Sorry, Mr. Tsipras, but staying in the euro is a fool’s errand. It cannot be done—not honestly. There is no possible way for Greece to achieve the euro’s requirement of limiting its deficit to 3% of GDP without eliminating state pensions, without slashing salaries. And this austerity is not temporary; it will remain for the entire century.
And there is no honest way to bring the national debt down to the euro’s “convergence criterion” of 60% of GDP without a mass sell-off of state property. But the problem with these privatizations is that, when you sell a water company, you still need to drink water. The only difference is that, after privatization, the price of water goes up and a few insiders and their foreign partners pocket windfalls.
The reason Greece is today in debtors’ prison is because of the criminal frauds committed by prior governments to meet the euros “convergence criteria.” The nation’s ruin began with secret, fraudulent currency swaps, designed a decade ago by Goldman Sachs, to conceal Greek deficits that exceeded the euro zone’s 3%-of-GDP limit. When the truth came out, Greek debt holders realized they had been cheated. These debt buyers then demanded usurious levels of interest (or, if you prefer, a high “spread”) to insure them against future fraud. The compounding of this interest premium brought the nation to its knees.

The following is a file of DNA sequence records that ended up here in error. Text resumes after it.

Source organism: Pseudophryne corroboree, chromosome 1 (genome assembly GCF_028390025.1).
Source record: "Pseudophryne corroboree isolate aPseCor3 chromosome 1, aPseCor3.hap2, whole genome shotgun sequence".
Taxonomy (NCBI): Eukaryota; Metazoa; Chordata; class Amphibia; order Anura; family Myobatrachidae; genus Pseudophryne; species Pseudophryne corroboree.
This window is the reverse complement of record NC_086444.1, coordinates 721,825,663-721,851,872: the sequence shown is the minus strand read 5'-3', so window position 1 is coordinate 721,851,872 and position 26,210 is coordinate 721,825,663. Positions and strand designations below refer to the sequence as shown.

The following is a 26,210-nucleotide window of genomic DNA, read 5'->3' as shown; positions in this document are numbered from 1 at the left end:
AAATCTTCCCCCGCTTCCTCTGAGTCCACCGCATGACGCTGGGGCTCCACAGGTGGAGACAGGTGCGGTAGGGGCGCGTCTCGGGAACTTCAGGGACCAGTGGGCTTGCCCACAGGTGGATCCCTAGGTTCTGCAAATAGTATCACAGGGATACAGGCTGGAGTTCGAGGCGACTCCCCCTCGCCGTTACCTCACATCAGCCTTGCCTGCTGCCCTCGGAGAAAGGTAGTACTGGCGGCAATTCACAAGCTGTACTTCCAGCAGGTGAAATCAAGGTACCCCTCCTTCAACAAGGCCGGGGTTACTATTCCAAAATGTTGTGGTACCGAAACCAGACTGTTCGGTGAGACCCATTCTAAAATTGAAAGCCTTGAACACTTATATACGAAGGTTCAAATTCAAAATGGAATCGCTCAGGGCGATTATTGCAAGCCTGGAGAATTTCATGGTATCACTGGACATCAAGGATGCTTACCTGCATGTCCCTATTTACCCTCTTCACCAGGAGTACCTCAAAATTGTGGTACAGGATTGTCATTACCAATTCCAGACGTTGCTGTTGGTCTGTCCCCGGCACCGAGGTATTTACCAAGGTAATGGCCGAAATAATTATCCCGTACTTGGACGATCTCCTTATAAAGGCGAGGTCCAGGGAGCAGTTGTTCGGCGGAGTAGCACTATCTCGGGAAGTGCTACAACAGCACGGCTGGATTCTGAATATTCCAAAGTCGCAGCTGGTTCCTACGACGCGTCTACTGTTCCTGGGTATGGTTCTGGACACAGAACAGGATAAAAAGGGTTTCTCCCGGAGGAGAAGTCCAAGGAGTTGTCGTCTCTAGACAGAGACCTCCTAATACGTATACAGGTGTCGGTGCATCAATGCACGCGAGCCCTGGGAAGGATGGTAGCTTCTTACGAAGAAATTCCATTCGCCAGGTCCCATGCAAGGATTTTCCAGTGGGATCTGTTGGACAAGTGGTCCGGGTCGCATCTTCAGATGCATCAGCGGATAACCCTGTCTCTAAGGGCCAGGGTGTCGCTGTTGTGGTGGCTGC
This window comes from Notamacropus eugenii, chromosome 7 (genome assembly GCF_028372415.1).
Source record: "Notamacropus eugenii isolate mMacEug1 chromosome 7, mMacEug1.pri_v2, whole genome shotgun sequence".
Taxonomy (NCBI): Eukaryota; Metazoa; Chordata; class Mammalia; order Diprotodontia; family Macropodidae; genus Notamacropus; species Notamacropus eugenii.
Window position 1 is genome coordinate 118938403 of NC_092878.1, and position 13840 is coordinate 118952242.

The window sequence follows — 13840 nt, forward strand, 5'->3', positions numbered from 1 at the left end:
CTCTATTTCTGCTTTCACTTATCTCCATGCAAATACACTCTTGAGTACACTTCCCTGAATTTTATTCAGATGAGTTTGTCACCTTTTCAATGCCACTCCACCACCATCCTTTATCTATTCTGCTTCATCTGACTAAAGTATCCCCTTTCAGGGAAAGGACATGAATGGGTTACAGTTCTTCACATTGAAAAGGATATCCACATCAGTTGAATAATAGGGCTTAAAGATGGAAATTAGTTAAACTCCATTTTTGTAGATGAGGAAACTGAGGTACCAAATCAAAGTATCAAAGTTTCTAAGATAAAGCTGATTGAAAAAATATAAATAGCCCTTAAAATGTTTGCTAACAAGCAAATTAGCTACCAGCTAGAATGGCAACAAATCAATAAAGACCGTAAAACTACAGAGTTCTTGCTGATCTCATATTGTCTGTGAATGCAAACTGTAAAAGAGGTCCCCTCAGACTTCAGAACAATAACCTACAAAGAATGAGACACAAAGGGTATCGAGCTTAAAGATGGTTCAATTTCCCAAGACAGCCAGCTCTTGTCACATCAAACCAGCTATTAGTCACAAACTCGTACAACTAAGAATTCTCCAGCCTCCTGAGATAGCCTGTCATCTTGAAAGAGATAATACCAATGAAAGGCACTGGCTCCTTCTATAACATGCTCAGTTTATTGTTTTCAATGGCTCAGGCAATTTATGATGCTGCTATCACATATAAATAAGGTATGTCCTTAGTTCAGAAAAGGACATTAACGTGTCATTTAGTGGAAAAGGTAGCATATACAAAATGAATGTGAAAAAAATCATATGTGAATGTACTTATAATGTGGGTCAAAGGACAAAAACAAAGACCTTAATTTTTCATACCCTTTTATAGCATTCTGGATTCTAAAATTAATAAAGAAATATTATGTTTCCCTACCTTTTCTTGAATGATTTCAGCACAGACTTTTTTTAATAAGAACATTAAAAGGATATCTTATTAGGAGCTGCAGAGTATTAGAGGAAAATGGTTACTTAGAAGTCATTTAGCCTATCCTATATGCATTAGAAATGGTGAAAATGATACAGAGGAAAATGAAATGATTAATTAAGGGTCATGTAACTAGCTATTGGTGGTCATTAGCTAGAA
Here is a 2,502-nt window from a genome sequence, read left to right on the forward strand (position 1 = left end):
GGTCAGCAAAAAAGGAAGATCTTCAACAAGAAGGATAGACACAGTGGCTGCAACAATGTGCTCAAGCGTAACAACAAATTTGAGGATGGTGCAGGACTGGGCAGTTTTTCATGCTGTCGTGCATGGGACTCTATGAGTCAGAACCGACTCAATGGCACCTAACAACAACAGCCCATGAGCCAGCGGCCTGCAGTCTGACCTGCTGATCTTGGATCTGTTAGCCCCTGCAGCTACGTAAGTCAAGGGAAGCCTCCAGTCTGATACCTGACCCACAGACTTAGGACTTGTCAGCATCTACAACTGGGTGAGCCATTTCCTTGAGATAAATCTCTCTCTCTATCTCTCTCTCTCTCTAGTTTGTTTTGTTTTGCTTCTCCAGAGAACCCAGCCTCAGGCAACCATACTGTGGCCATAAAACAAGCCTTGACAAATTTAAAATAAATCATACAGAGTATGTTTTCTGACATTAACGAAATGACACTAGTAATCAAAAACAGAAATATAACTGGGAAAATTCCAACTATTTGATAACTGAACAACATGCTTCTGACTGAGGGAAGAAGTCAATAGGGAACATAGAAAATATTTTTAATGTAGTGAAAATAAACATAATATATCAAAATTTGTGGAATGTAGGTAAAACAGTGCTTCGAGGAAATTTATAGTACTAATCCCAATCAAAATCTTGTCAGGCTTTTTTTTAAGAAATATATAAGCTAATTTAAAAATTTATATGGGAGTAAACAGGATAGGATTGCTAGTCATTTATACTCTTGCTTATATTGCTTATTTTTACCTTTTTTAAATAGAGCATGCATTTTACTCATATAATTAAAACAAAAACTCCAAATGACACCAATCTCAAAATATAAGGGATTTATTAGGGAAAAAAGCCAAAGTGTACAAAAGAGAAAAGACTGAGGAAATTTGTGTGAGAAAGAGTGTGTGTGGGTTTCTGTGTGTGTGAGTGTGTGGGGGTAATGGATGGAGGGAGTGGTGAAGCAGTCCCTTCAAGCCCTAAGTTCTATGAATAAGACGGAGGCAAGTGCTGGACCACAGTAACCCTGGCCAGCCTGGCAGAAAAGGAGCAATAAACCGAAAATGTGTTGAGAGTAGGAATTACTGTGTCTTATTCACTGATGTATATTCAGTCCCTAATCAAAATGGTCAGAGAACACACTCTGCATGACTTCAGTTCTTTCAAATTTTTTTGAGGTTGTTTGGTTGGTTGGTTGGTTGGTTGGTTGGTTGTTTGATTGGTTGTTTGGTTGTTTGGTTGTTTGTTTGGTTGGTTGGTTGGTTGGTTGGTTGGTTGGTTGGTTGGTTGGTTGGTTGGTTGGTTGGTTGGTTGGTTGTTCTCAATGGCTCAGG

In other words, the crimes committed to join and stay in the euro, not Greek profligacy, caused the crisis. That allowed Mundell’s remorseless machine, the euro, to do its work, to force Greece to strip all power and funds from working people. Powerless over its own money supply and exchange rate, Greece fell to its knees, begging Germany for mercy.
But there is no mercy. As Germany’s Schäuble insists, your vote means nothing.
“New elections change nothing in the accords struck with the Greek government,” he says. “[Greeks] have no alternative.”
Ah, but they do, Mr. Schäuble. They can tell you to take your euro and shove it.
* – Argentina’s peso was tied 1:1 to the U.S. dollar.